Serving Him in the Tangle: 5th Sunday Easter
The Apostle Thomas speaks three times in the Gospels. Most famously, in the episode after the Resurrection when he is unable to believe until he sees the Lord and says, “My Lord and my God.” He also has what I think is the most heroic speech of any Apostle before the Resurrection, when Jesus insists on going to probable death in Jerusalem and Thomas tells the others, “Then let us go die with him.” Today we’ve heard the only other time he speaks in the Gospels. Three doesn’t sound like many times, but it’s more than most of the Twelve. This time, it’s a brief but profound interchange between Thomas and the Lord.
Jesus begins by speaking in a familiar vein. “Do not be afraid” is one of his constant themes, and here he begins by saying “Let not your hearts be troubled… in my Father’s house there are many rooms… you know the way where I am going.” It sounds reassuring and serene.
But Thomas isn’t quite buying it. “We don’t know where you’re going, much less the way!” And I love him for that, because he’s speaking for all of us at one time or another. We aren’t always calm and serene. We don’t always go through life with the peaceful assurance that we’re heading the right direction on the right path. So God bless Thomas for his honesty and for giving voice to all the people who feel lost or insecure or unsure. It takes a good solid relationship with Jesus to be able to face him with all our doubts and questions, with no pretense or show. “Where I am going you know the way,” Jesus says. “No we don’t!”, Thomas replies, and if you can’t relate now, there has been or there will be a time when you can. Thanks to Thomas trusting the Lord enough to say it out loud, we have the Lord’s reply recorded for all time on the Sacred Page.
“I AM the way, and the truth, and the life.”
He’s the answer to both big questions: where are we going, and how do we get there? And those are questions that vex us on every level. It’s true of humanity as a whole, fallen and confused and torn in a thousand conflicting directions. It’s very much true of our nation: we can’t agree on what the good is we wish to achieve, still less how to achieve it. Most poignantly, it’s true on a very personal level. Where I am headed? And even tougher, what’s the path to get there? I don’t mean generically, I mean specifically: we’re asking, “what’s my path, right here, right now?” These questions can spin you about until you’re ready to despair of having a life of purpose and meaning. Then you’re just sort of coasting, and your life isn’t really about anything, and in the end you’ll look back on it and think, “hmm, was that it?”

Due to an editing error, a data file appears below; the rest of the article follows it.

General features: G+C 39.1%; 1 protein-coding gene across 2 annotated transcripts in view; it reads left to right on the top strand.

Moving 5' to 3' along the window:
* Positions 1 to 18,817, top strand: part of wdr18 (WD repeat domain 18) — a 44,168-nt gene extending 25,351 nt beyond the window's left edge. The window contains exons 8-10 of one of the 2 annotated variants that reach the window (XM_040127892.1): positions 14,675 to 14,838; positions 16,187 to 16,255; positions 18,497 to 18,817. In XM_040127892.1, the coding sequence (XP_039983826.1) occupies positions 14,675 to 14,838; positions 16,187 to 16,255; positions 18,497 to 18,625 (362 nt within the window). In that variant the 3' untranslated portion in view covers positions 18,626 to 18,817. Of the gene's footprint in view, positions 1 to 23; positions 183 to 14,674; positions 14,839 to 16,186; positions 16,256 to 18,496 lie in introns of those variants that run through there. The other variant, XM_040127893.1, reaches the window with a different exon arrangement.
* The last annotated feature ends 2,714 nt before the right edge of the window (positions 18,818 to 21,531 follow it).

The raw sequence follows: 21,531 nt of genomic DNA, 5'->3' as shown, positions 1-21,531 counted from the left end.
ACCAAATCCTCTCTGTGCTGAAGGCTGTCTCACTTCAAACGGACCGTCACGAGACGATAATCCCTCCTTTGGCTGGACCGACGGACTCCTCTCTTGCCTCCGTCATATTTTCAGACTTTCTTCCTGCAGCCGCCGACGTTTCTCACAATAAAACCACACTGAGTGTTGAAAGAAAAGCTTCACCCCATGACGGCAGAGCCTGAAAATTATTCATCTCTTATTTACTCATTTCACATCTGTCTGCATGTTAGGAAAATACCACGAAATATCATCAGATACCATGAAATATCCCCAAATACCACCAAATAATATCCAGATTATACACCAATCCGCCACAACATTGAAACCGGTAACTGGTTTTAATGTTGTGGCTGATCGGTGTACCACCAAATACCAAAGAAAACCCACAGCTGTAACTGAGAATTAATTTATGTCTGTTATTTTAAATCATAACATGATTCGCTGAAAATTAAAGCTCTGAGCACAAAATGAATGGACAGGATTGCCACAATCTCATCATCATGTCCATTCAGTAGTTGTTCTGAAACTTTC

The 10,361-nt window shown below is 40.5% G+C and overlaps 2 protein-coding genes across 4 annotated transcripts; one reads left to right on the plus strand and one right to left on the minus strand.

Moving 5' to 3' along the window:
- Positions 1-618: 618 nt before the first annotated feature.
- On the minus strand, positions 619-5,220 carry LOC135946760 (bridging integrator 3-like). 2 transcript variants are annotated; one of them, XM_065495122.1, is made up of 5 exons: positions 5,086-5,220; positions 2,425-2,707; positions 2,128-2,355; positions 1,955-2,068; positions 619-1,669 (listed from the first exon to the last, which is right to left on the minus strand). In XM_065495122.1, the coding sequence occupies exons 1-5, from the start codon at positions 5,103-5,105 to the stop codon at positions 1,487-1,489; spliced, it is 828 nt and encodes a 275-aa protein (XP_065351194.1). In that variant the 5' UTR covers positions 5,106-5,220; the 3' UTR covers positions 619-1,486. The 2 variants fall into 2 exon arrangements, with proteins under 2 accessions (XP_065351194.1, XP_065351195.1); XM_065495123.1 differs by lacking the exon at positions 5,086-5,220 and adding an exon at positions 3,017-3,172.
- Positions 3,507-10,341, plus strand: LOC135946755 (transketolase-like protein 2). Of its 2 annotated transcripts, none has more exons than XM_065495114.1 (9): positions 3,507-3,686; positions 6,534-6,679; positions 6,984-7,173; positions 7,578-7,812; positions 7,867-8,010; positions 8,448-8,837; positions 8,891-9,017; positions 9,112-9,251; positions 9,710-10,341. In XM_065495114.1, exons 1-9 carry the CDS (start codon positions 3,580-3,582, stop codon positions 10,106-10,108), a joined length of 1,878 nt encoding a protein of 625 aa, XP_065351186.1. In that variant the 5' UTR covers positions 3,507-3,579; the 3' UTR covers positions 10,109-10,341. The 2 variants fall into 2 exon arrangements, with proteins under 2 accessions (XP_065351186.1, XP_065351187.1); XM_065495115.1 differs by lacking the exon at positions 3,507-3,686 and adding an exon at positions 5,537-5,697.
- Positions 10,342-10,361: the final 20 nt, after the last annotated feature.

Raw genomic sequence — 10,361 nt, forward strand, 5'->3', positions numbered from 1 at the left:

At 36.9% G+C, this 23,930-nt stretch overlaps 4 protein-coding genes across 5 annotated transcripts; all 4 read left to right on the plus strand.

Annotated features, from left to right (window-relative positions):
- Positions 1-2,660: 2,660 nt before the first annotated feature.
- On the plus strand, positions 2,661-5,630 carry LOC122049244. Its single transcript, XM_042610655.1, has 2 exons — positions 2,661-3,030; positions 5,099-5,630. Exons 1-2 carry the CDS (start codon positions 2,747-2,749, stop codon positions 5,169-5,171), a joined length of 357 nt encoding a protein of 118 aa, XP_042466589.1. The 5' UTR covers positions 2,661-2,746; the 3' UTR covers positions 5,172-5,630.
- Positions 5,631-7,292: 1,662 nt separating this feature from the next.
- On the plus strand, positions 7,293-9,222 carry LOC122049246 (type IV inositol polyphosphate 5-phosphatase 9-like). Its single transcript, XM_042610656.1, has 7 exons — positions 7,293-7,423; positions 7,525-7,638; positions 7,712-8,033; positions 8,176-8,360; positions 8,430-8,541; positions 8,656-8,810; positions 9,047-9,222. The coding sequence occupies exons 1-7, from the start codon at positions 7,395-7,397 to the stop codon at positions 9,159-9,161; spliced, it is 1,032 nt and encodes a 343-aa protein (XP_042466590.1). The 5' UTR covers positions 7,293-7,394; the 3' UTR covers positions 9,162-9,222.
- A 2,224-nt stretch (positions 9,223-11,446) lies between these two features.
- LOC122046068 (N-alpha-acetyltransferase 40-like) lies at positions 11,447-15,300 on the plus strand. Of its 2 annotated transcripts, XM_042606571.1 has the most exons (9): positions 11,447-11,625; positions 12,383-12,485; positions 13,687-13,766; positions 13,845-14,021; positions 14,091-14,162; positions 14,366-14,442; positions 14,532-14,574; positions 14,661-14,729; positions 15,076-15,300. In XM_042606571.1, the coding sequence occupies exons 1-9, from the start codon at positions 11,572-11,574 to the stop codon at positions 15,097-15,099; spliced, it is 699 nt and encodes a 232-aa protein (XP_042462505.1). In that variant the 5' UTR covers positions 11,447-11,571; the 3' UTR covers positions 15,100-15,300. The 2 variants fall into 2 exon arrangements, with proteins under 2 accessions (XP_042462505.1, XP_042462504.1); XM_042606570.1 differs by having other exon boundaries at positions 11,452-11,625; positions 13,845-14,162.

As is so often the case, Jesus’ answer is simple but not easy. “I am the way and the truth and the life.” He’s the path and He’s the destination. And that’s enough. You might have been looking for something a little more pedestrian, but the fact is there’s only one satisfying fulfillment of our lives, and only one way to get there, and Jesus Christ is the answer to both.
That doesn’t tell you whether you should make the sacrifices necessary to send the kids to Catholic School across the river, or whether you should go for that career change, or what kind of care is best for your elderly parents, or whether you should marry the person you’re dating… sometimes we want God to do all our thinking for us, and that’s just not something that God does.
It brings to mind a line spoken by another St. Thomas; actually I can’t figure out whether St. Thomas More said these words or whether they were placed in his mouth by playwright Robert Bolt, but here is the quote: “God made the Angels to show His splendor — as He made animals for innocence and plants for their simplicity. But man He made to serve Him wittily, in the tangle of his mind.”
I remember those words often when I’m wondering why things are so confusing, why the path is so hard to find, why the way ahead is obscured in such heavy fog all the time. God made man to serve Him in the tangle of his mind. Having a mind all tangled up is frustrating and exhausting, but it’s tremendously comforting to realize that precisely this is our calling and precisely thus God has asked us to serve Him. He has other creatures to do His will with perfect precision and clarity. He has us to serve Him in our uncertainty, our tangledness, our muddling through. If you think God wants you to serve Him with perfect clarity and certainty, then you’re going to feel like a total spiritual failure, and lots of people do feel exactly that. But if you can take to heart the insight of Thomas More, and the answer Jesus gives to Thomas the Apostle, you’ll still have the unclarity and uncertainty, but you’ll know that you can serve God exactly in the midst of them.
He is both the destination and the path: the way, the truth, and the life. So live your life and make your decisions, as best you can. Pray constantly for guidance but accept that God sometimes wants you to serve Him in the tangle of your mind. And trust that as long as you’re with Christ things are going to turn out fine. Because then your life is about something, and in the end you’ll look back on it and think, “hmm, He really was with me all the way.” Let not your hearts be troubled! And ask for some help and inspiration from St. Thomas the Apostle and St. Thomas More, who each in their own way could be the twin Patron Saints of Muddling Through.